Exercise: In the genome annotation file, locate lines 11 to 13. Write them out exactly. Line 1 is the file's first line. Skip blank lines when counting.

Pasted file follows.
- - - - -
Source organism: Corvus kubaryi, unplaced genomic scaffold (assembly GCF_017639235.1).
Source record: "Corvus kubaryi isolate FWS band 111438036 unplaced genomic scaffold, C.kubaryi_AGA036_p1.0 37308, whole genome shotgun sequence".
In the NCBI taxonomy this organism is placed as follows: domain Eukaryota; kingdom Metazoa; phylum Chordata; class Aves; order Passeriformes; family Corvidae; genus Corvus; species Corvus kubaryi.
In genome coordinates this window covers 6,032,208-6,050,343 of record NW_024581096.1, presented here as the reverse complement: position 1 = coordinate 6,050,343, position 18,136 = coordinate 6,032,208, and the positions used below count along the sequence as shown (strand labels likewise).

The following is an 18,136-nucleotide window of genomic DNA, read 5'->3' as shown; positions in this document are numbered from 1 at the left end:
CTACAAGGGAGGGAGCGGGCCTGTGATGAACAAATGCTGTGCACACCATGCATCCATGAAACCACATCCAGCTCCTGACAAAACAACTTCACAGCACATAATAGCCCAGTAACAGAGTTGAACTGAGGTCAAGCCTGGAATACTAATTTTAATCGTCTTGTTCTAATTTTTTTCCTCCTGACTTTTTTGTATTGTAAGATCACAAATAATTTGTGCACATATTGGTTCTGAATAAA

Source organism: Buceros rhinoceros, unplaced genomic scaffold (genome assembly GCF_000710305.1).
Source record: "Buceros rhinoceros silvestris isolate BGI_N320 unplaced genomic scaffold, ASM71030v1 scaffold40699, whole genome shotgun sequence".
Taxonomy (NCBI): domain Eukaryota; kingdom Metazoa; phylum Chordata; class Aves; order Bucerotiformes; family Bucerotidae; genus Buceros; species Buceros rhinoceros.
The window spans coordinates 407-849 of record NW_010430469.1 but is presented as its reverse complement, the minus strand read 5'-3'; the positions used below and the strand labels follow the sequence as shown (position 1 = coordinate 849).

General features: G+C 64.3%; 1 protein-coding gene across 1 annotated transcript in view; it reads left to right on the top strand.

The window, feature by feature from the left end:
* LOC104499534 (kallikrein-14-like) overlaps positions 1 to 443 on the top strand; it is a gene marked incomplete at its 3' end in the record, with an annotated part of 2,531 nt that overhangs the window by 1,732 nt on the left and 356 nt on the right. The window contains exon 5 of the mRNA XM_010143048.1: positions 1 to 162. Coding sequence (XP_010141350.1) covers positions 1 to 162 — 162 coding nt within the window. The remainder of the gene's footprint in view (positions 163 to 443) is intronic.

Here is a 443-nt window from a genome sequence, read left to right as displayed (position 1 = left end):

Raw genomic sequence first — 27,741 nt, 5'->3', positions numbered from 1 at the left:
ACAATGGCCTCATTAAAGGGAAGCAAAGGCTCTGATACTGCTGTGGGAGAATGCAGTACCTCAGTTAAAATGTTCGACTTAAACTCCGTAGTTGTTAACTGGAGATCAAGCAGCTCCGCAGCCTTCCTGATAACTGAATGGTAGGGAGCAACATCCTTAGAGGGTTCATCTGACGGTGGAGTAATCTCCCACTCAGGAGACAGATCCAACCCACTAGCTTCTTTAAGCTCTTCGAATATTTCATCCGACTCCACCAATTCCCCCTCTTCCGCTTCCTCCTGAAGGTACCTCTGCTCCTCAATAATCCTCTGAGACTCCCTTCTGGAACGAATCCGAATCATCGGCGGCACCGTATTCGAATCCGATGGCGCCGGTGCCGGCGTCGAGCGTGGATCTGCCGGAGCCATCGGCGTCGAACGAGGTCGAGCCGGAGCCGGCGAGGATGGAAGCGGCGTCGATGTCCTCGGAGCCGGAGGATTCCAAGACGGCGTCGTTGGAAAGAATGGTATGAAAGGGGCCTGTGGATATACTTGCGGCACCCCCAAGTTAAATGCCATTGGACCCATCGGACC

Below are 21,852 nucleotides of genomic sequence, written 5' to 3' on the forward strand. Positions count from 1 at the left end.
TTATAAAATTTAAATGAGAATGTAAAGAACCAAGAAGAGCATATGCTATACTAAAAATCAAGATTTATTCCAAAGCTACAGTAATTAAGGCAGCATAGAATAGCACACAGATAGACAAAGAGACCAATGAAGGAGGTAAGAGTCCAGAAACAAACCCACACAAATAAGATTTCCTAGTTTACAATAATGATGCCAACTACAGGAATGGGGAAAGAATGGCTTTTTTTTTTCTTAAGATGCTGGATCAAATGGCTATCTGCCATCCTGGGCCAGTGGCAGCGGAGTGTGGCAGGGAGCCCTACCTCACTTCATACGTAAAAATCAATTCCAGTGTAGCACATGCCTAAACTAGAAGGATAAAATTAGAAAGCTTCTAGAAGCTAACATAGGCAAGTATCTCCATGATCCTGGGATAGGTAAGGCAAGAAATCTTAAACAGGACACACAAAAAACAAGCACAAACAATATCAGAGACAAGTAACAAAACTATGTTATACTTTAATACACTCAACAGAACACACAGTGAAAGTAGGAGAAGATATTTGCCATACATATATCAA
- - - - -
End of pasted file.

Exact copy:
General features: G+C 64.3%; 1 protein-coding gene across 1 annotated transcript in view; it reads left to right on the top strand.

The window, feature by feature from the left end:
* LOC104499534 (kallikrein-14-like) overlaps positions 1 to 443 on the top strand; it is a gene marked incomplete at its 3' end in the record, with an annotated part of 2,531 nt that overhangs the window by 1,732 nt on the left and 356 nt on the right. The window contains exon 5 of the mRNA XM_010143048.1: positions 1 to 162. Coding sequence (XP_010141350.1) covers positions 1 to 162 — 162 coding nt within the window. The remainder of the gene's footprint in view (positions 163 to 443) is intronic.